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Galloway and the Plei Me Incident

In Joseph Galloway’s article in the Soldier of Fortune Magazine September of 1983 he talks in depth about his time in the besieged Plei Me in South Vietnam.  It was an amazing story as it had a little bit of everything, except that he wasn’t there on the ground.

In Galloway’s own Soldier of Fortune article he said he left late on October 25, 1965 on foot.  The UPI story on October 25, 1965 has Galloway in a Helicopter flying overhead of Plei Me.  In his UPI story he reports in general terms about what was going on below him.  How can someone who hadn't even left the area have written a story and had it published?  He couldn’t have of course.  He was overhead in the afternoon of October 25, 1965 not in Plei Me as the relief hadn’t gotten there until dusk of October 25, 1965.  This is his first important Pleiku Campaign story and he had already lied.

Galloway said he was a machine gunner there for two days, ordered by Major Beckwith the head of the Special Forces.  Two things wrong with that, one a Special Forces Commander isn’t going to order a civilian to do anything and two, Galloway had never trained as a Machine Gunner.  When leaving the area he said the Major came up to him and gave him a M-16 and ammunition for him.  There is no way that happened as every M-16 had a serial number and they were tightly controlled and counted by each Army unit. 

There was an earlier article done in March of 1983 in the Soldier of Fortune Magazine.  This one was written by Robert L. Oles with a sidebar by Bob Poos.  Oles never mentioned Galloway and Bob Poos went one better and said there was only one reporter in the Plei Me siege.  His name was Associated Press photographer Eddie Adams.

When you read the Editor’s note about Galloway’s article in the 1983 Soldier of Fortune Magazine they say it was just before the deadline.  That means’ they most likely didn’t have time to fact check it at all.  Poos was the Executive Editor for Soldier of Fortune Magazine and only states that Galloway was on the ground at X-Ray.  He never mentioned Plei Me.  That says volumes of course.  Poos had two chances to say Galloway was at Plei Me both in the March and September Soldier of Fortune issues and both times said nothing.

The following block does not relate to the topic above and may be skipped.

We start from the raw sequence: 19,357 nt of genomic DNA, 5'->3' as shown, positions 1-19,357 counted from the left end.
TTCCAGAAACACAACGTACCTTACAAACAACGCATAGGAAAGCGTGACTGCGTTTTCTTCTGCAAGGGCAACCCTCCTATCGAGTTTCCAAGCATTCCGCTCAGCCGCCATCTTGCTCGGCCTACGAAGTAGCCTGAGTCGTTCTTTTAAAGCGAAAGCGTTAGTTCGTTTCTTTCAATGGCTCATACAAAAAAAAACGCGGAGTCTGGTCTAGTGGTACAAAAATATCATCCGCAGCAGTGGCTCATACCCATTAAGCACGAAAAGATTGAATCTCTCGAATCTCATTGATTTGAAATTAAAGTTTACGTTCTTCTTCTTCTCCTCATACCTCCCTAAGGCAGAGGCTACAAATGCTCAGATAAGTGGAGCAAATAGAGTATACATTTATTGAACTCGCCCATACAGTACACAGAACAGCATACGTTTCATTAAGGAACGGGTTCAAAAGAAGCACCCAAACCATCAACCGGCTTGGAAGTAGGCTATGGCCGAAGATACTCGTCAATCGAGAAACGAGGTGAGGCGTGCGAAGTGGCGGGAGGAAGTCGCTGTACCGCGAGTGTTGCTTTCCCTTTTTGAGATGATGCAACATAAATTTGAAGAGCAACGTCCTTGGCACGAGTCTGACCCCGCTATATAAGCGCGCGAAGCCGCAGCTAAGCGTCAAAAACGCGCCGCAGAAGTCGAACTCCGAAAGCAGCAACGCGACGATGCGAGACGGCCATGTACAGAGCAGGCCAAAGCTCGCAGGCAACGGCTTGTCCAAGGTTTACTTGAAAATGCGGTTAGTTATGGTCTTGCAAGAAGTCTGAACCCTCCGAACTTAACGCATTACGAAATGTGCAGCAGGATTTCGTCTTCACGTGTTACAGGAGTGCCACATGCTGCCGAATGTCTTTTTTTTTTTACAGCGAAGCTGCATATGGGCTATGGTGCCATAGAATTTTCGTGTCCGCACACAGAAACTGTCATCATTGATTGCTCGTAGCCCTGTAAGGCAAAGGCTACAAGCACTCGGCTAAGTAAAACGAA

Please read the AP article November 16, 1965 versus the Galloway article for November 16, 1965 and compare the detailed AP report vs. Galloway's.  The AP had very specific details about what became the Lost Platoon and Sergeant Savage.  Galloway is very vague with only Lt Col Moore and no other name, not even Plumley on the 16th.  On the 17th Galloway starts getting more information but still no names beyond Plumley. 

Galloway mentions Plumley for the first time on the 17th but why not before as he claimed he got there on the 14th.  If that's true why wasn't Plumley mentioned in the November 16th article?  

Galloway has built up a cottage industry over the death of American Soldiers killed in the Ia Drang Campaign.  He started writing fiction back in September of 1983 with the story “If You Want a Good Fight…” in Soldier of Fortune Magazine.  But before that, let us go back to his original articles in November 16, 1965 while working for the United Press International (UPI).

In Galloway’s first Ia Drang story he inserts himself into the battle.  In the second paragraph of his story “U.S. Soldiers Grit Teeth in Viet Hell” November 16, 1965 he stated “Get Down You Fool” we shouted instead of “Get Down You Fool” they shouted” on November 16, 1965 article.  Galloway has intertwined himself into the 1st Cavalry Division folklore ever since.  He has infected both the 1st Cavalry Division history and a segment of the general public for 51 years now with his lies. 

 

Brian Siddall

June 26, 2016
Updated September 21, 2016

 

 


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